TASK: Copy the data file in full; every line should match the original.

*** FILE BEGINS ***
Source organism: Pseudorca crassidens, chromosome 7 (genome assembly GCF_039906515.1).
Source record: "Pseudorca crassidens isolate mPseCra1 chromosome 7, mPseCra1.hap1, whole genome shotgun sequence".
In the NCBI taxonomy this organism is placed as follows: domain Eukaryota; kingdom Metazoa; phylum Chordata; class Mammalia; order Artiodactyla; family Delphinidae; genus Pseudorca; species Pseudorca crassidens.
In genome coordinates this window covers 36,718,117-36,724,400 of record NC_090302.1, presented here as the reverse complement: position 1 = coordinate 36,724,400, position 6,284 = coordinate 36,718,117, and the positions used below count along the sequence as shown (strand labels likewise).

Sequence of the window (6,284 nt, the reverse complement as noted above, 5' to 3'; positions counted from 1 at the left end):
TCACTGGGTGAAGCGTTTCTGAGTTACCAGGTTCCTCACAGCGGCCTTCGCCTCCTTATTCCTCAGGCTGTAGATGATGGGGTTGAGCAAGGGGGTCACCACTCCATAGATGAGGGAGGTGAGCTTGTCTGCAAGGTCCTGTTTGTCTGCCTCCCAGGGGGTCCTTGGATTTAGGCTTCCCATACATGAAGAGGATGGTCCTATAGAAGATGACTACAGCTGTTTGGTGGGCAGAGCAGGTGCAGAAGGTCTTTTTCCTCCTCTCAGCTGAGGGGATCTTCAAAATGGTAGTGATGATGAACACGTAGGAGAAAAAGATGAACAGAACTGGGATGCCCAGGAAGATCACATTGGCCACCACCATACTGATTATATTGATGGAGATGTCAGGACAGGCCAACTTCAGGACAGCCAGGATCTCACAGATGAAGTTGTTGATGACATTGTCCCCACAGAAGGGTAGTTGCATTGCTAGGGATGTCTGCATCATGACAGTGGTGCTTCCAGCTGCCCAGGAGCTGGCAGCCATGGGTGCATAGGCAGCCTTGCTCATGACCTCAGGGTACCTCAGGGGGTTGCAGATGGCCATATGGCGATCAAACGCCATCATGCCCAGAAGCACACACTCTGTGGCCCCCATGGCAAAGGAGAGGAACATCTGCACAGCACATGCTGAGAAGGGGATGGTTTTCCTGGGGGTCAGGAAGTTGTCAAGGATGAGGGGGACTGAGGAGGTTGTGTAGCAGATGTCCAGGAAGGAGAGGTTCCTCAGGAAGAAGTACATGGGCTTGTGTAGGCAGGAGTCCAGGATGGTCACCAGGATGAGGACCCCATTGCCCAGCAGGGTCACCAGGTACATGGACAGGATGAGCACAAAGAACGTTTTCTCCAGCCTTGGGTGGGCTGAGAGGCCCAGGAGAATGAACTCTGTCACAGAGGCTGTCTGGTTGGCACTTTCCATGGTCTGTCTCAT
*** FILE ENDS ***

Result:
Source organism: Pseudorca crassidens, chromosome 7 (genome assembly GCF_039906515.1).
Source record: "Pseudorca crassidens isolate mPseCra1 chromosome 7, mPseCra1.hap1, whole genome shotgun sequence".
In the NCBI taxonomy this organism is placed as follows: domain Eukaryota; kingdom Metazoa; phylum Chordata; class Mammalia; order Artiodactyla; family Delphinidae; genus Pseudorca; species Pseudorca crassidens.
In genome coordinates this window covers 36,718,117-36,724,400 of record NC_090302.1, presented here as the reverse complement: position 1 = coordinate 36,724,400, position 6,284 = coordinate 36,718,117, and the positions used below count along the sequence as shown (strand labels likewise).

Sequence of the window (6,284 nt, the reverse complement as noted above, 5' to 3'; positions counted from 1 at the left end):
TCACTGGGTGAAGCGTTTCTGAGTTACCAGGTTCCTCACAGCGGCCTTCGCCTCCTTATTCCTCAGGCTGTAGATGATGGGGTTGAGCAAGGGGGTCACCACTCCATAGATGAGGGAGGTGAGCTTGTCTGCAAGGTCCTGTTTGTCTGCCTCCCAGGGGGTCCTTGGATTTAGGCTTCCCATACATGAAGAGGATGGTCCTATAGAAGATGACTACAGCTGTTTGGTGGGCAGAGCAGGTGCAGAAGGTCTTTTTCCTCCTCTCAGCTGAGGGGATCTTCAAAATGGTAGTGATGATGAACACGTAGGAGAAAAAGATGAACAGAACTGGGATGCCCAGGAAGATCACATTGGCCACCACCATACTGATTATATTGATGGAGATGTCAGGACAGGCCAACTTCAGGACAGCCAGGATCTCACAGATGAAGTTGTTGATGACATTGTCCCCACAGAAGGGTAGTTGCATTGCTAGGGATGTCTGCATCATGACAGTGGTGCTTCCAGCTGCCCAGGAGCTGGCAGCCATGGGTGCATAGGCAGCCTTGCTCATGACCTCAGGGTACCTCAGGGGGTTGCAGATGGCCATATGGCGATCAAACGCCATCATGCCCAGAAGCACACACTCTGTGGCCCCCATGGCAAAGGAGAGGAACATCTGCACAGCACATGCTGAGAAGGGGATGGTTTTCCTGGGGGTCAGGAAGTTGTCAAGGATGAGGGGGACTGAGGAGGTTGTGTAGCAGATGTCCAGGAAGGAGAGGTTCCTCAGGAAGAAGTACATGGGCTTGTGTAGGCAGGAGTCCAGGATGGTCACCAGGATGAGGACCCCATTGCCCAGCAGGGTCACCAGGTACATGGACAGGATGAGCACAAAGAACGTTTTCTCCAGCCTTGGGTGGGCTGAGAGGCCCAGGAGAATGAACTCTGTCACAGAGGCTGTCTGGTTGGCACTTTCCATGGTCTGTCTCAT